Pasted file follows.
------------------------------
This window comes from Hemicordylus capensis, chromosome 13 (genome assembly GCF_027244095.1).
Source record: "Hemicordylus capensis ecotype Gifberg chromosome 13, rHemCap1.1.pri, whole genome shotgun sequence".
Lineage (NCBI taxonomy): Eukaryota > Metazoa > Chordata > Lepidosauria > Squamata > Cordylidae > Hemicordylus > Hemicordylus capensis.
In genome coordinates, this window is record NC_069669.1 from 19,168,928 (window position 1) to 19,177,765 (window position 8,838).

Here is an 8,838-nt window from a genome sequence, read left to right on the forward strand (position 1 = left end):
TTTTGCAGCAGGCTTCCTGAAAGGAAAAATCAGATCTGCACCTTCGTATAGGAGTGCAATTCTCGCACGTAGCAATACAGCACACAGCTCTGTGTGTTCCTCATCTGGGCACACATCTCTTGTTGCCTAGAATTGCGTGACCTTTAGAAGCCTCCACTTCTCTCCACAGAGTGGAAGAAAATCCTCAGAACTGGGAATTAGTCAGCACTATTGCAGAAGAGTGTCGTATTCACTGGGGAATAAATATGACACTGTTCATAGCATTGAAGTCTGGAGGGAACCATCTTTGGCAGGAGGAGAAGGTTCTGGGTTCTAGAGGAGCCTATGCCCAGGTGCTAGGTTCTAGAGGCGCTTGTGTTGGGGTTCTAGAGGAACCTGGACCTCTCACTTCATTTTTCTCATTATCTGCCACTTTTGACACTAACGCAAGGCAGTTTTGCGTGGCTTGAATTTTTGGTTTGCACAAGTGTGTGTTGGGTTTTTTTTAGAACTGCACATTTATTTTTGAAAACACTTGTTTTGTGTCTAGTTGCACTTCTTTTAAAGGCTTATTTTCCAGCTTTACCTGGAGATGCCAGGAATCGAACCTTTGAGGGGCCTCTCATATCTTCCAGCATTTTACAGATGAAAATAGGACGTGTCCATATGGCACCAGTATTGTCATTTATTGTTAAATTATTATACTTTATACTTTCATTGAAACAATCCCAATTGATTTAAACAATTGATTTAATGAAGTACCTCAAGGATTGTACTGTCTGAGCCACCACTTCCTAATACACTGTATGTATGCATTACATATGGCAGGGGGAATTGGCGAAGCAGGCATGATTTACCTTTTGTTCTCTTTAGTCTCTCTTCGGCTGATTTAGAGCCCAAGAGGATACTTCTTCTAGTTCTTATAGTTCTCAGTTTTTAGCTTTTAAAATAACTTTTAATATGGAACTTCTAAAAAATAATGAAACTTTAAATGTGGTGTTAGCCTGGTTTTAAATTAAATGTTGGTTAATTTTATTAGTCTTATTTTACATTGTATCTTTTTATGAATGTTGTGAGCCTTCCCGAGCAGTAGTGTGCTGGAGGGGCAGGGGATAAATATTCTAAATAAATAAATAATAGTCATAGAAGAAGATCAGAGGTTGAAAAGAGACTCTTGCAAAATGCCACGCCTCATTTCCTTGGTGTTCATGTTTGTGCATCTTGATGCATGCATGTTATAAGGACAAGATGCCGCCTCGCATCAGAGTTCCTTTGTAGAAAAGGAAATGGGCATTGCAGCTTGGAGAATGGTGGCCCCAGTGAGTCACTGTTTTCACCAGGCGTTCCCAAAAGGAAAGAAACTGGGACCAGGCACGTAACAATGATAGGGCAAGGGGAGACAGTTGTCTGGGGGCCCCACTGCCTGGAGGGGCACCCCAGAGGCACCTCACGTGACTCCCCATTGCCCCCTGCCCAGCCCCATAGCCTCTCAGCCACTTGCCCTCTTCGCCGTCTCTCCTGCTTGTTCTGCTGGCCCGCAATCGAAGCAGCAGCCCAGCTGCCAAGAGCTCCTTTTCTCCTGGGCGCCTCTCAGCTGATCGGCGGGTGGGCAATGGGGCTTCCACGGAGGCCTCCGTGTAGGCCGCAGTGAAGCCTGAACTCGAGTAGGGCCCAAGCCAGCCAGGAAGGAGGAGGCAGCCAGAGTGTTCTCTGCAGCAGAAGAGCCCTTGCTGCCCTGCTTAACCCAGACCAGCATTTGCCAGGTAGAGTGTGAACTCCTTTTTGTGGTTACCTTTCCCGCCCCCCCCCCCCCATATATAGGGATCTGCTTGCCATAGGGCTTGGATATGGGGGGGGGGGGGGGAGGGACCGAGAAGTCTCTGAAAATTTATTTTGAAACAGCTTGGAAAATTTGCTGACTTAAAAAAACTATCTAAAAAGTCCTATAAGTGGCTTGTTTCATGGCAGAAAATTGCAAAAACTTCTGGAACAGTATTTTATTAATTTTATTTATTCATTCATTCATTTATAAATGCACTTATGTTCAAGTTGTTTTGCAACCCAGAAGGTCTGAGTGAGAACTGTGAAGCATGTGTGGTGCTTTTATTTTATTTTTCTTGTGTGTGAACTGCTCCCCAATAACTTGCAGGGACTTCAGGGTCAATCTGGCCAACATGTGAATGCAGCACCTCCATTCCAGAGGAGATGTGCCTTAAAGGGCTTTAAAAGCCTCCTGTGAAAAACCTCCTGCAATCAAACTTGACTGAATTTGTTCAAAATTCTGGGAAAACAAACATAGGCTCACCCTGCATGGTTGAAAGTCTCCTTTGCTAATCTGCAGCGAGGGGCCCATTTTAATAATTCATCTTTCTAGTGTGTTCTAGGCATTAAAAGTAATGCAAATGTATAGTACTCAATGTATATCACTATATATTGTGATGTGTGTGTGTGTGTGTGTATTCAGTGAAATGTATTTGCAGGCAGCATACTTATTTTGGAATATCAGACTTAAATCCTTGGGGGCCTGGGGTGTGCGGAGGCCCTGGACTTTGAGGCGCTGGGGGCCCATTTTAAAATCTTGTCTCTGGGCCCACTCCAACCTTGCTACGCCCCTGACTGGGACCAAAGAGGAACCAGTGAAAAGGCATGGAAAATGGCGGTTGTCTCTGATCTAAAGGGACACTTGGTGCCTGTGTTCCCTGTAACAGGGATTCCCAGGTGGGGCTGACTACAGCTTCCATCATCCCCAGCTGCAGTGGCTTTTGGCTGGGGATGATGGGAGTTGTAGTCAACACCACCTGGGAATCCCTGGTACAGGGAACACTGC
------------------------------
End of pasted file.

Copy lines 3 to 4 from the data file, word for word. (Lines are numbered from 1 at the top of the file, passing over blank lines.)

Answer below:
Lineage (NCBI taxonomy): Eukaryota > Metazoa > Chordata > Lepidosauria > Squamata > Cordylidae > Hemicordylus > Hemicordylus capensis.
In genome coordinates, this window is record NC_069669.1 from 19,168,928 (window position 1) to 19,177,765 (window position 8,838).